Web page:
Garante found that the use of Google Analytics by web publishers resulted in the collection of many types of user data, including device IP addresses, browser information, operating system, screen resolution, language choice, and the date and time of website visits, which were transferred to the United States , without taking sufficient supplementary measures to raise the level of protection to the necessary EU legal standards.
It added that the protections applied by Google were insufficient to address the risks, in line with the conclusions of several other EU DPAs who also found that the use of Google Analytics violated the group’s data protection rules when it comes to data export.
Italy’s DPA has given the publisher in question, a company called Caffeina Media Srl, 90 days to resolve the breach. But the decision has broader implications, as it also warns other local sites that are using Google Analytics to take note and check their own compliance, it wrote in a release.
Earlier this month, France’s data protection watchdog issued updated guidance warning of the illegal use of Google Analytics – after a local website found a similar error in using the software in February.
The CNIL’s guidance suggests that EU-based website owners have only a very narrow possibility to legally use Google’s analytics tools — either by applying additional encryption, where the keys are established by the data exporter itself or in a region that provides an adequate level of protection the exclusive control of other entities; or by using a proxy server to avoid direct contact between the user’s terminal and Google’s servers.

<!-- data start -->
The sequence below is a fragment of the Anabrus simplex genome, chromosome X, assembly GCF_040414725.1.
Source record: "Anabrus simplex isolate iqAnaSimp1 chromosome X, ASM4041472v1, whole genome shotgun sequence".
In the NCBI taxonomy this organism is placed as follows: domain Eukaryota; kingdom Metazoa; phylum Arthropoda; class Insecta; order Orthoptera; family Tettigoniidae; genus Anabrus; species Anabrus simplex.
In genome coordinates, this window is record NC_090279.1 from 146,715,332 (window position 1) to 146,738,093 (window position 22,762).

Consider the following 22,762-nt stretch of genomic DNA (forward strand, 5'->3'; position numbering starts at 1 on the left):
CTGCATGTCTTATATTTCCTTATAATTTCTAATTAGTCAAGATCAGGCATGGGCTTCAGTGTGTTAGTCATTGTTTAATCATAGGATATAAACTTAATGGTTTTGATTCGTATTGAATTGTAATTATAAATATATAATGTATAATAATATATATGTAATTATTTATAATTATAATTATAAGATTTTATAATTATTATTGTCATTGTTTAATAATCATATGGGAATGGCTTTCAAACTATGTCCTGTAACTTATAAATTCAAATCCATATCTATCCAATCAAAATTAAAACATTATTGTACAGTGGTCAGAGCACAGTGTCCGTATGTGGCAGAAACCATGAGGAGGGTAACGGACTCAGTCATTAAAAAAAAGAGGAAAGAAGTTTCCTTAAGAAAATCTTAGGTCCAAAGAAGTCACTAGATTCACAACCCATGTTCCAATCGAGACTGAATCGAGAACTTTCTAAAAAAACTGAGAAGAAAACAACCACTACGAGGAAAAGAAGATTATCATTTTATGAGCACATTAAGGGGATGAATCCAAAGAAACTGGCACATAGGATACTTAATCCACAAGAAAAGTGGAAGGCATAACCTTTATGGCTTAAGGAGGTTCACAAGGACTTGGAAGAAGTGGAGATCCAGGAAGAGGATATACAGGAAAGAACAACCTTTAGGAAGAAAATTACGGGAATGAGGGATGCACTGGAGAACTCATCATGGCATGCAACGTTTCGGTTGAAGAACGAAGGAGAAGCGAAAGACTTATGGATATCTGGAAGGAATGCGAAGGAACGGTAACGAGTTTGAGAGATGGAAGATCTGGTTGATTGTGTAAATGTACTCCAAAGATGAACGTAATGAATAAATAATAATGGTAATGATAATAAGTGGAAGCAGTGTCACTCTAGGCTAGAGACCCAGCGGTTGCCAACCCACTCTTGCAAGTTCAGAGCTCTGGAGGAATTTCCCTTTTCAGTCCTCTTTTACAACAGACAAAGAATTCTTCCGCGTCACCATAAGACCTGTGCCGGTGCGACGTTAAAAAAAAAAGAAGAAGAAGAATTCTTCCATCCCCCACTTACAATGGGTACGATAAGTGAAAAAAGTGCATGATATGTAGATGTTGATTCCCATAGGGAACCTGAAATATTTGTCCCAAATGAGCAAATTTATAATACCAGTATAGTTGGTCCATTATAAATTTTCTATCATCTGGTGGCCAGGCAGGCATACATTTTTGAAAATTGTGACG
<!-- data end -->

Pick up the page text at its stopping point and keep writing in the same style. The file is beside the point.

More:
Austria’s DPA in January upheld a similar complaint about a website’s use of Google Analytics.
And the European Parliament found itself mired in the same core issues earlier this year. All of these crackdowns on Google Analytics are related to a series of strategic complaints filed in August 2020 by the European privacy movement noyb – which targeted regional operators of 101 websites, determined to be integrated via Google Analytics and/or Facebook Connect Send data to the United States.
The complaints follow a landmark July 2020 Group Supreme Court ruling – which invalidated the data transfer agreement between the EU and the US, known as the “Privacy Shield”, and made it clear that the DPA was liable Step in and suspend the flow of data to third countries where they suspect the information of EU citizens is at risk.
The so-called “Schrems II” ruling is named after noyb founder and longtime European privacy campaigner Max Schrems, who filed a complaint about Facebook’s EU-US data transfers, citing surveillance disclosures by NSA whistleblower Edward Snowden, Finally, through legal referral, it is submitted to the Court of Justice of the European Union. (Schrems’ previous challenge also resulted in the previous EU-US data transfer arrangement being dismissed by a court in 2015).
In recent developments, privacy-preserving alternatives are underway. In March, the European Union and the United States announced that they had reached an agreement on this.
However, the legal details of the planned data transfer framework still need to be finalized – with the proposed mechanism reviewed and approved by EU institutions – before it can be put into use. This means that for EU customers, the use of US-based cloud services is still shrouded in legal risk.
The group’s lawmakers suggested that a replacement agreement could be finalized by the end of the year, but in the meantime there is no easy legal patch for Google Analytics’ EU users to use.
Moreover, the gap between U.S. surveillance law and EU privacy law continues to widen in some respects—and there is no certainty that a negotiated replacement agreement will be strong enough to withstand the inevitable legal challenges.
Simple legal tinkering with this fundamental conflict of rights and priorities appears to be a high bar, and it will not be possible without substantial reform of existing laws.